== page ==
If you can’t connect, the Windows network troubleshooter will typically launch; if it does, just follow the prompts. If the troubleshooter tells you that the laptop’s wireless hardware is turned off, you’ll have to figure out how to turn the radios back on. The method will vary from system to system. If the switch is a soft switch (a software utility), sometimes the Windows troubleshooter can turn the radios on for you. You’ll have to deal with a physical switch yourself, of course.

The other 10 per cent of the time, you’re trying to connect over a wired network, but can’t. The cause: Lots of laptops disable wired networking to save juice if you haven’t plugged them into the wall. The solution here is to connect the power brick. If you can’t do that, you’ll need to enable wired networking manually in the Windows power management control panel, which you can find in the ‘System and Security’ control panel applet.

Sharing files in Windows

All you want to do is share a few files between machines. Or maybe you want to copy files from one system to another. But you can’t seem to actually move files around the network, even if networking seems to be functioning properly. Here are a couple of fixes.

Password hell: So you bring up your spiffy new Windows 7 install. Everything seems to be working. Windows 7 sees the other systems in your network, and everything looks good. So you try to connect to another PC, and you get something like the screenshot to the right.

You could simply log in as the user on the target system, but that might not work–even if you know that login and password. You may have never created a password for the target system. If you need the security on your network, you’ll want to maintain the login authentication when connecting to other networked systems. If you’re using Windows Home Server, you’ll want to have a login for each user on the network.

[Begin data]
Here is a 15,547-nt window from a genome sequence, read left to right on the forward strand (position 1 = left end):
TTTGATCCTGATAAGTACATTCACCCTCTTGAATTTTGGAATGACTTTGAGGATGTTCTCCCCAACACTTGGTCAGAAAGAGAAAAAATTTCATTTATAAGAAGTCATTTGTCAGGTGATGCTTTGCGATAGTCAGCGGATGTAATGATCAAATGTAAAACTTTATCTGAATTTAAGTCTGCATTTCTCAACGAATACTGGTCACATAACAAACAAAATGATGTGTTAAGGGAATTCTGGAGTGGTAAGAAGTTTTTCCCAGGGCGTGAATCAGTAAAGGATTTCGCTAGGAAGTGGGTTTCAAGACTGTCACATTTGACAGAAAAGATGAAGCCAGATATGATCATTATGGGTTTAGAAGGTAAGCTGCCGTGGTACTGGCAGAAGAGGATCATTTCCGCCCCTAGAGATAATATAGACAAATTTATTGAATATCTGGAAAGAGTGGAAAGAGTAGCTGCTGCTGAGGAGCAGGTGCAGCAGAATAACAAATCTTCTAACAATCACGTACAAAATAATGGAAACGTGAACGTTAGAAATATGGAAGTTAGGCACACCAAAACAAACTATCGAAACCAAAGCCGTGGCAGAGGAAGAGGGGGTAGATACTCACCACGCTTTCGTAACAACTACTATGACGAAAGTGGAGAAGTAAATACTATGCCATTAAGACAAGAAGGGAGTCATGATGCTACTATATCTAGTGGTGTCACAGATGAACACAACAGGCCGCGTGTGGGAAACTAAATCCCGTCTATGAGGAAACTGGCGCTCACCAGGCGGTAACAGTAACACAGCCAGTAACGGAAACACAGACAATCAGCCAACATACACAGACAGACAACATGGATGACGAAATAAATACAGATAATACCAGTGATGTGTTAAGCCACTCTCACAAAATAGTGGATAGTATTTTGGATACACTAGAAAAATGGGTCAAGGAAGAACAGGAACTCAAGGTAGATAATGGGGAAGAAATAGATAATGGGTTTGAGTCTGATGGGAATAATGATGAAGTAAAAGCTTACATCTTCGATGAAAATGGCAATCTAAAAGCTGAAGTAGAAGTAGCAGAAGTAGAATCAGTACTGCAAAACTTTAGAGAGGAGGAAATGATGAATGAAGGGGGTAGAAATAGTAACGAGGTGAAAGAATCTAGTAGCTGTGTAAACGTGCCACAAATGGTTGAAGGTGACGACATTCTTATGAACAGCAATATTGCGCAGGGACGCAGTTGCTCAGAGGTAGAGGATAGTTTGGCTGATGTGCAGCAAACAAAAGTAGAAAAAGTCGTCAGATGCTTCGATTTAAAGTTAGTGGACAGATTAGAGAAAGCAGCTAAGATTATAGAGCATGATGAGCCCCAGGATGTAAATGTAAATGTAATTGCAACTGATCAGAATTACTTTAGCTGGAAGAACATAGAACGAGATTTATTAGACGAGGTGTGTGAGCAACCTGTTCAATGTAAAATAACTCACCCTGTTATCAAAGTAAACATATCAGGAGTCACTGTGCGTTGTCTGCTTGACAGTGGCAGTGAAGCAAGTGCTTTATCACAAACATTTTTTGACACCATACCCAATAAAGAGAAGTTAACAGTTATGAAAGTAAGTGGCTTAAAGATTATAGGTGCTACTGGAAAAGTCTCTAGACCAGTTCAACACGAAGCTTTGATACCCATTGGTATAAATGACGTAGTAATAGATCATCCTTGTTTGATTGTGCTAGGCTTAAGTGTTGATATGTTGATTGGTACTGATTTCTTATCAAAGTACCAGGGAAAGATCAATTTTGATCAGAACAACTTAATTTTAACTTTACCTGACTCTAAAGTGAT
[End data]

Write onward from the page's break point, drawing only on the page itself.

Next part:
If you’re not using WHS, or if you don’t need the security, you can always enable Windows Simple File Sharing. Bear in mind that you’re giving up considerable security if you do this, but if all your systems are behind a hardware firewall on a router, you should be okay.

To enable simple file sharing, first make sure that Windows File and Printer Sharing is enabled in the Local Area Connection Properties control panel.

Next, bring up the Windows ‘Network and Sharing Centre’ (one of the Windows panels). Click the Change advanced sharing settings link in the left panel.

Once you get to the advanced-networking panel, make sure that several radio buttons are turned on. You’ll definitely want network discovery (so that you can see other systems) and file and printer sharing enabled. If you want simple file sharing, you should disable password-protected sharing by clicking the Turn off password protected sharing button.

Disabling login for Windows Home Server: Again, if you happen to be using Windows Home Server, you can’t really take advantage of simple file sharing. WHS requires user accounts, logins, and passwords. On the other hand, the annoyance of having to log in every time you connect–especially if you frequently access network shares–is bigger than you might think. You have an easy way around that, provided you know the login IDs and passwords for all the users on your network. This trick works with Windows XP, Windows Vista, and Windows 7.